Nearly seven decades later, the government instead promised to make good on its broken promise by paying Swain the cash value of the road that was destroyed — a value pegged at $52 million.
The money was supposed to be appropriated by Congress to the tune of $4 million a year until the obligation was settled. But after an initial down payment of $12.8 million in 2010, Swain hasn’t seen a penny since.
The cash settlement was supposed to make right on the long-standing obligation to Swain County citizens. The federal government signed a memorandum of understanding amid great pomp and circumstance in 2010, a ceremony attended by some 200 people at Swain County High School, pledging to reimburse Swain County for the road.
If it’s authorization the park service wants in order to release the $4 million included in this year’s budget, how about that memorandum of understanding, signed by the Secretary of the Department of Interior Ken Salazar, promising to pay it? Winchester said that ought to be good enough.
“Each individual subsequent appropriation does not require a new additional authorization,” Winchester said. “These joint acts by the federal government and by Congress constitute the authorization, recognition, expectation and plan for future payments, if and when they are appropriated.”
Congressman Shuler has been a champion of the cash settlement. He grew up in Swain County and rode his football stardom there and at nearby Tennessee to his congressional seat in Washington.
Shuler had to lobby for the appropriation on two fronts. He worked closely with the Obama Administration to get the $4 million payment included in the National Park Service budget this year, Mitchell said.
He also had to shepherd the line item through Congress to make sure it remained intact during the budget process.
“Rep. Shuler worked closely with House leadership to ensure the $4 million annual payment the President promised and requested as part of the North Shore Road settlement was fully funded in the 2012 Appropriations bill,” Mitchell said.
Shuler is remaining optimistic.
“Rep. Shuler fully expects the National Park Service to fulfill the President’s request and uphold the federal government’s legally-binding obligation to Swain County by making the payment before the end of this year,” Mitchell said.
Mitchell pointed out that the government signed a “legally-binding” memorandum with Swain County.
Even with an ally in Shuler fighting for the cause, the cash settlement seems to have stalled out almost as soon as it was promised. Shuler is now serving his last year in office, however, having announced this winter he would not seek re-election.
Whether Shuler’s successor will fight with the same vigor for the settlement leaves the future of the payments in even greater limbo.
Shuler’s office says he will impress on whoever comes along after him to carry the torch.
“Our office will fully brief the incoming 11th District representative to ensure they have the information and resources they need to follow in Rep. Shuler’s footsteps and continue his leadership and hard-fought efforts on this front,” Mitchell said.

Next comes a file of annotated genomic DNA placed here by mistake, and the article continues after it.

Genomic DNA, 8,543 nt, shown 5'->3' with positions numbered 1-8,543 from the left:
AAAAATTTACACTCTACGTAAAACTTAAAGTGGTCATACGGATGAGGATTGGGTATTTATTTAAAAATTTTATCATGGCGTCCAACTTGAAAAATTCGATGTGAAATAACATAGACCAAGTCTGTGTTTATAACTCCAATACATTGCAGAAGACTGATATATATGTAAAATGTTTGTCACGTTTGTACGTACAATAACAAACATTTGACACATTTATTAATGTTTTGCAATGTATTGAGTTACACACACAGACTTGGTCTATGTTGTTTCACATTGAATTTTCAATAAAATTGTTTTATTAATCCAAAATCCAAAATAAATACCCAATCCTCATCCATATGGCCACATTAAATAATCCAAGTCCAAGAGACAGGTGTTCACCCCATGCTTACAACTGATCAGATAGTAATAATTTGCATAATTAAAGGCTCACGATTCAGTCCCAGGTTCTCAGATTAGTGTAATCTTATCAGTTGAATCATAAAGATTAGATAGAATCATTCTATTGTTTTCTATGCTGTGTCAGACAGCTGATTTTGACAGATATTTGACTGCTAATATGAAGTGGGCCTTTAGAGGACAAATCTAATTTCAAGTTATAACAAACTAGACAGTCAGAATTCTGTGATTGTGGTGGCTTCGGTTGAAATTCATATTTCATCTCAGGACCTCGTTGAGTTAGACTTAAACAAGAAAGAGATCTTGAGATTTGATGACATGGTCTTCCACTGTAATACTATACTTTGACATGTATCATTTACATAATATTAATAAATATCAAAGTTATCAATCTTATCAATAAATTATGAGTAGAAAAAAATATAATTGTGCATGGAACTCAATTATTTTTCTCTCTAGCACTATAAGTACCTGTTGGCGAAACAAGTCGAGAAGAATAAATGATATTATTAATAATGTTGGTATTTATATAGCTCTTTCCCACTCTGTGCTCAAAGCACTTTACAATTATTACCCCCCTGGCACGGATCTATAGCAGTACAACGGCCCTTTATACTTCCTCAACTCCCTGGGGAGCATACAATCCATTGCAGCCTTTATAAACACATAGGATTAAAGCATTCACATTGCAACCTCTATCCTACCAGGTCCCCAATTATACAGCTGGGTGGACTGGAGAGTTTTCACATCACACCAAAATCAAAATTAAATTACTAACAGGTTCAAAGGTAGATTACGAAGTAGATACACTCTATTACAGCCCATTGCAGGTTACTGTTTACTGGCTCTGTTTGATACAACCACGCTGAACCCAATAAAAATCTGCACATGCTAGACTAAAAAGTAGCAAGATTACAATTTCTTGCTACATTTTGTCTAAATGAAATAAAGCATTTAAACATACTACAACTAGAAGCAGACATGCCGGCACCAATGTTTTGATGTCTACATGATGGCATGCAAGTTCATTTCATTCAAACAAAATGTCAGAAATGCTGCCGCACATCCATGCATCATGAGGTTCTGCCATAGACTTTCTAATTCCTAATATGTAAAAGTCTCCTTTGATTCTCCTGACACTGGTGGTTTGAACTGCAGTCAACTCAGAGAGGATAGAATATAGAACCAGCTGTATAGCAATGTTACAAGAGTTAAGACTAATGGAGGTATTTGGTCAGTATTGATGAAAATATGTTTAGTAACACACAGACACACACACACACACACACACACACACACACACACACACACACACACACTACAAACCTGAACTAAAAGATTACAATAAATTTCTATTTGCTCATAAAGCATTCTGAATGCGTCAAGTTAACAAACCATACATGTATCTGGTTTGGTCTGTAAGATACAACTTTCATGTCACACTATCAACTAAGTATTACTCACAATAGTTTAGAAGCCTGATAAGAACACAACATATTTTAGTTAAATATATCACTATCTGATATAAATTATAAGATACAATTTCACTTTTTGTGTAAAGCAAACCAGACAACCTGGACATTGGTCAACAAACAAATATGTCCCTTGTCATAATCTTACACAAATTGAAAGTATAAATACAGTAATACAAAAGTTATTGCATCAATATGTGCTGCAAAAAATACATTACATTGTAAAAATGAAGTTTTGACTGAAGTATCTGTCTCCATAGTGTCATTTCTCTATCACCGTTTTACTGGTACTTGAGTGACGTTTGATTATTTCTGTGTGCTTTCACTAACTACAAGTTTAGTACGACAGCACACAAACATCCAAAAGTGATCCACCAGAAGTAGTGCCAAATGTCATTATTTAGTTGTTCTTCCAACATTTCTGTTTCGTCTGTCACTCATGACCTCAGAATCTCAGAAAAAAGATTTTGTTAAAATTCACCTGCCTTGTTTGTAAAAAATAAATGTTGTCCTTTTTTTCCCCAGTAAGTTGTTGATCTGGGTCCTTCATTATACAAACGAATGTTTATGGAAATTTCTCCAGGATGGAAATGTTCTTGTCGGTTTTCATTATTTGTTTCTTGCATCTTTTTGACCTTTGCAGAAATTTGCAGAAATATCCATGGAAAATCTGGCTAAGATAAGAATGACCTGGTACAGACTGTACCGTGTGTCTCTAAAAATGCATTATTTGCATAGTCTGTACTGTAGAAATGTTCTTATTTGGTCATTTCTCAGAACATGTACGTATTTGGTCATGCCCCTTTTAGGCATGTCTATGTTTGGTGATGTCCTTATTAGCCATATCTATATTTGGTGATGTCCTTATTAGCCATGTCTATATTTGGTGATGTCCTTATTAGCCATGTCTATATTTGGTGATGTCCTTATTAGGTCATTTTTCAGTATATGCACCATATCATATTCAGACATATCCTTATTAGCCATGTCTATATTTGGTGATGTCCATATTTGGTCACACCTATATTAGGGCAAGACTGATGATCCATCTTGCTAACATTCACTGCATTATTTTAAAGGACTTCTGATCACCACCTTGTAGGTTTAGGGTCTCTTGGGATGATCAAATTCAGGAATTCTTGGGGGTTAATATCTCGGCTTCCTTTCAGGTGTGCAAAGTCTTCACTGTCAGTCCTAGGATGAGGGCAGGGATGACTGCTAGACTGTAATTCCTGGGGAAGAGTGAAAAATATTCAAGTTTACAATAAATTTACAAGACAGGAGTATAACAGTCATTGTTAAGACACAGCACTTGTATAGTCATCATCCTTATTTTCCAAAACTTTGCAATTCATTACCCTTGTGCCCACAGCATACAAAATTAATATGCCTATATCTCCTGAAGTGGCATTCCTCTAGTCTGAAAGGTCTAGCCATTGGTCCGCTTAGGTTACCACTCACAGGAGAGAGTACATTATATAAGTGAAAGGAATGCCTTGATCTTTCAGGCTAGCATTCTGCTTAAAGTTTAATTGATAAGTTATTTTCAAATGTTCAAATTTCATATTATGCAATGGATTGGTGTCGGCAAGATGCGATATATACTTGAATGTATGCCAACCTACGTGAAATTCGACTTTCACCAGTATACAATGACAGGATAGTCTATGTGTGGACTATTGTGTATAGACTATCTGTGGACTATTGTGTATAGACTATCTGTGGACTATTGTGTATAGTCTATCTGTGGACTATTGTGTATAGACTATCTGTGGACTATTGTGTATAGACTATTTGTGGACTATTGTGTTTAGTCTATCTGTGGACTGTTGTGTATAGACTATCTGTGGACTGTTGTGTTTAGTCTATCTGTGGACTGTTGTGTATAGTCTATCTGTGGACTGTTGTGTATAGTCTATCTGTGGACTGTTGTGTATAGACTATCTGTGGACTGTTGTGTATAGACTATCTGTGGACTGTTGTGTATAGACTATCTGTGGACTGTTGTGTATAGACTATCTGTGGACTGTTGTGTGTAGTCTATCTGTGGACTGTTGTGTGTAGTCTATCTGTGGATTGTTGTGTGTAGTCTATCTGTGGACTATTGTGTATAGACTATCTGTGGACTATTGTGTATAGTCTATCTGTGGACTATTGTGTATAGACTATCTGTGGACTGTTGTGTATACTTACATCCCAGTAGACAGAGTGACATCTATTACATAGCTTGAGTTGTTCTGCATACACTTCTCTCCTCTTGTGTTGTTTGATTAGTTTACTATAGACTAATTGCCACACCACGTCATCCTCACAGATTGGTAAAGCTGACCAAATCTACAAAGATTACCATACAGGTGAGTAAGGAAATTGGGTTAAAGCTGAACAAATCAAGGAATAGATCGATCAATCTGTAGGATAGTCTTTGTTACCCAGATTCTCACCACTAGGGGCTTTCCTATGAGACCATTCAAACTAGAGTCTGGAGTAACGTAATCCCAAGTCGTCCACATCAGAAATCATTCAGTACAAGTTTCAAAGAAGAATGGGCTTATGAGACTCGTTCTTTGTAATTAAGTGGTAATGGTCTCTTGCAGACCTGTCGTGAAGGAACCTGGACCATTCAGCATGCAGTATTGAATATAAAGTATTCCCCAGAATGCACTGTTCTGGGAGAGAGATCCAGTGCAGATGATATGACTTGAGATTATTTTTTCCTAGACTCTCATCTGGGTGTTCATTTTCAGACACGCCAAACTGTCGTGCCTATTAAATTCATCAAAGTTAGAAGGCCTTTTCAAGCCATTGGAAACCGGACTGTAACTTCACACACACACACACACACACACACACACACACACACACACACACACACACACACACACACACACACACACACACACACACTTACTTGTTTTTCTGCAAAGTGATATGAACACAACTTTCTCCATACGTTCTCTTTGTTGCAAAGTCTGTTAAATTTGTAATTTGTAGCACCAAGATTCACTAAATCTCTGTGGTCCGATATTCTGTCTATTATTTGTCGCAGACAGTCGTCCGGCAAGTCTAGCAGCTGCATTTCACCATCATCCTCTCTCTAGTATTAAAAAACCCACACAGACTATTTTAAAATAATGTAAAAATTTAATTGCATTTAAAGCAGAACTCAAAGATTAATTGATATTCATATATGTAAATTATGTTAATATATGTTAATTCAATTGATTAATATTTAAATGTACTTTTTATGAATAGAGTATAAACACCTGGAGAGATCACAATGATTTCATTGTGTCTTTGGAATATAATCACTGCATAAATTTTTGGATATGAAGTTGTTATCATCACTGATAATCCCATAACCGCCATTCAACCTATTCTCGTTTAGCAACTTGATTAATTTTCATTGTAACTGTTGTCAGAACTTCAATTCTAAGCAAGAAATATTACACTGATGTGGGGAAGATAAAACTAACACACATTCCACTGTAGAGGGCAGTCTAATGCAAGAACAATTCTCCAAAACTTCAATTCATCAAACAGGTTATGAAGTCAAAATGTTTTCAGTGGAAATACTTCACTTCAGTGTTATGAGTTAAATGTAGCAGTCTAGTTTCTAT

For now, Swain County leaders haven’t gotten actively involved in hunting down the $4 million that allegedly has their name on it somewhere in the National Park Service budget. Instead, they were counting on Shuler to fight that battle for them.
“The money is in the account ready to go but nobody is willing to sign the check,” Swain County Manager Kevin King said, proffering his version of the cash settlement’s status.
But Swain County commissioners might need to start rattling some cages.
“We might have to at some point in the future,” King said.
The so-called “Road to Nowhere” is a source of bitter resentment for the people of Swain County. Before it was flooded, the road traveled for more than 30 miles from Bryson City to Tennessee. The route was dotted with homes, farms, schools, churches, cemeteries and general stores of numerous Appalachian settlements going back generations.
When Fontana dam was built in the 1940s, what wasn’t consumed by the rising water of Fontana Lake was folded into the Great Smoky Mountains National Park. Hundreds of people were forced to leave their homes forever.
The federal government promised in writing at the time to rebuild the road, but after pecking away at a dozen or so miles in the 1950s and 1960s, it was abandon due to the exorbitant costs and environmental hurdles of building the remaining 20 or so miles.
It became a symbol of Washington’s failure to keep promises to rural Appalachia. Swain County, after all, had paid to build the road in the first place — and had to keep paying off the construction debt for years after the road didn’t exist anymore.
A deep-seated distrust and disillusionment set in over the intervening decades.
After a decades-long battle to get it, the first interest payments on Swain County’s North Shore Road settlement are finally starting to trickle in.
Now to figure out what to do with it.
Of the $52 million payout, given to the county by the federal government as a consolation prize for a road that was promised in the 1940s but never built, $12.8 million is already in the bank. There’s another $4 million that’s promised this year — it’s in President Obama’s budget, anyway — although it could be a while until it finally makes its way into the county’s hands.
But after the long and arduous negotiations that led to the settlement, and speculation from all sides over what should be done with the money, there is, as yet, no plan for the interest that’s accruing on the settlement cash that’s already in the bank.
When an agreement was reached last summer, the idea of a steering committee peopled by community members was bandied about, with the intent of directing the county on the best use of the money. County Manager Kevin King said it’s a concept that has been mentioned in the intervening year by a few commissioners and community members, but no one’s formally proposed it in the commissioners’ twice-monthly meetings, so the cash is still sitting there. No committee has been formed, either.